A reef encounter with Nemo
WHERE do we find Nemo, apart from on the big screen? That is our holiday quest, and the answer is an obscure island called Tenggol, 30km off the east coast of Malaysia.
My children are obsessed by Nemo, the cartoon orange fish that’s been seen by more than a billion goggle-eyed children. Vulnerable, brave, cute and a survivor, he is sort of everygoldfish. Except that he isn’t. As we find out, he is really a clown anemone fish. Yes, that’s right, of course, you spotted n-e-m-o in the word anemone.
But before this all gets too fishy, first things first, and that is our flight to Kuala Lumpur, with no Nemo in the flight film choices; Shrek3 instead does the trick for the children. And so on to Terengganu airport on a 50-minute internal flight eastwards, and the final frontier to finding Nemo.
Richard is our diving guide (OK, in my case, shallow snorkelling guide). My idea is to take us all of 4m under. Richard has a colour photographic chart of our quarry: the clown anemone fish. Forget the sergeant major fish, trumpet fish, zebra fish or even the more exotic types of shark, we tell him. We are laserfocused on Nemo.
Or at least we were before our children’s lovely nanny projectile-vomits her breakfast (fresh mango) on to a hapless German tourist sitting with his teenage girlfriend.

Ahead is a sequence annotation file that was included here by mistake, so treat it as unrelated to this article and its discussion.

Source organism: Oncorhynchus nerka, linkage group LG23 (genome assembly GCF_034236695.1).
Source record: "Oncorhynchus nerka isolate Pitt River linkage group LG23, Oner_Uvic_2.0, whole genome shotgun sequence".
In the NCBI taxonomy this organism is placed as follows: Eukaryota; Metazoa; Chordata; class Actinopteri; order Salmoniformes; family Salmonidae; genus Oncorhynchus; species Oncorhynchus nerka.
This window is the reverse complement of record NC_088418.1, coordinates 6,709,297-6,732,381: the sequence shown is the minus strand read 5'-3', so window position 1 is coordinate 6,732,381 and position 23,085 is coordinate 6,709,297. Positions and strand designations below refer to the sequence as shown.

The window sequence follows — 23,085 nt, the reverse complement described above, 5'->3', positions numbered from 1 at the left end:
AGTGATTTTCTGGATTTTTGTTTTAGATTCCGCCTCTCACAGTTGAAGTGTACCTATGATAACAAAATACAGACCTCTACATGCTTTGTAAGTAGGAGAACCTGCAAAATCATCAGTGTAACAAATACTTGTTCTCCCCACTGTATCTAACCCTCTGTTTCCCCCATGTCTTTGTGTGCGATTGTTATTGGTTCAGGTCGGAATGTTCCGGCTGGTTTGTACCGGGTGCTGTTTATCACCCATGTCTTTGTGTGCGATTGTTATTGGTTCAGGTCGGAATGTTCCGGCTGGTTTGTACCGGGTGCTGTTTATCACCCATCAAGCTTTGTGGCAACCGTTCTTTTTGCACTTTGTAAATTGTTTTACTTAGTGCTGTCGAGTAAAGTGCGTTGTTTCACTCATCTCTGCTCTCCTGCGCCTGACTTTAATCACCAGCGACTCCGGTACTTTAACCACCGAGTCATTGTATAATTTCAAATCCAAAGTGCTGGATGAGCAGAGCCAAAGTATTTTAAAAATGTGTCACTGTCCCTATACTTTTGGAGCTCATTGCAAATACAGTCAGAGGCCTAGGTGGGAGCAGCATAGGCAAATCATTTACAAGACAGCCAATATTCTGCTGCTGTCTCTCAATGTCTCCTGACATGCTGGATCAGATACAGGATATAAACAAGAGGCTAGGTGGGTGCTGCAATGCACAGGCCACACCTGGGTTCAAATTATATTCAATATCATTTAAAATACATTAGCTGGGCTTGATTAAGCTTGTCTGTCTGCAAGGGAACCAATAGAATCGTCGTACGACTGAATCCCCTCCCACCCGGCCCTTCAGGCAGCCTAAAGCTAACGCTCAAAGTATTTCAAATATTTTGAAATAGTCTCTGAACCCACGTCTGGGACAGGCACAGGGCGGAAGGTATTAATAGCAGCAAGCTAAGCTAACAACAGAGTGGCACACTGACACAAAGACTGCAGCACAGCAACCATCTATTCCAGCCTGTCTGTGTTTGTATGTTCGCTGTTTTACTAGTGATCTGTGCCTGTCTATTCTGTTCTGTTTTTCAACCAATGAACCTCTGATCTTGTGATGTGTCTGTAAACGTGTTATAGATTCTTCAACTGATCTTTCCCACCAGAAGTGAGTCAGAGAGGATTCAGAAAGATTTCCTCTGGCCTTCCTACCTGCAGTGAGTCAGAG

We are in the middle of the only properly stormy day recorded in August in Malaysia in the past 50 years. It usually pours only at night in Tenggol. Thunder and the rolling waves make two Japanese tourists turn green and lie down on the boat while hearty Scandinavians scoff and quaff around us.
All three of my children go very quiet on our hour-long sea voyage and eventually also turn green as we head to snorkel paradise. And so on to our elusive quarry.
Snorkels on and we are off. Baby sharks come and go. The sea is not the tranquil turquoise glass surface seen in our brochure. The waves are briskly choppy but my daughter Octavia, 7, is undeterred. As the Japanese lie corpselike on the floor, Octavia pleads with me to head towards the reef with Yus, a Malay diver, as our guide. Richard has gone with the real men to do some real diving.
And finally there he is. Wiggling and whirling and waving among the coral: Nemo in all his iridescent orange glory. Jasper, 9, and Monica, 7, are too scared by the waves but Octavia and I hit gold. We’ve met Nemo. Not, however, without a price. My sea legs are embarrassingly feeble and as soon as I put on a mask and breathing tube in the sea, I feel like death. I amso nauseous and enfeebled that if even lightly pressed, I would give away every state, or even marital, secret.
But when you are 100m out and accompanying a young child with a dream, you have to try pretending you’re a macho dad, or at least one who is trying. ‘‘ Please don’t throw up, Dad,’’ she shouts. We both keep going and Nemo makes one little girl very happy.
Elusive quarry: A clown anemone fish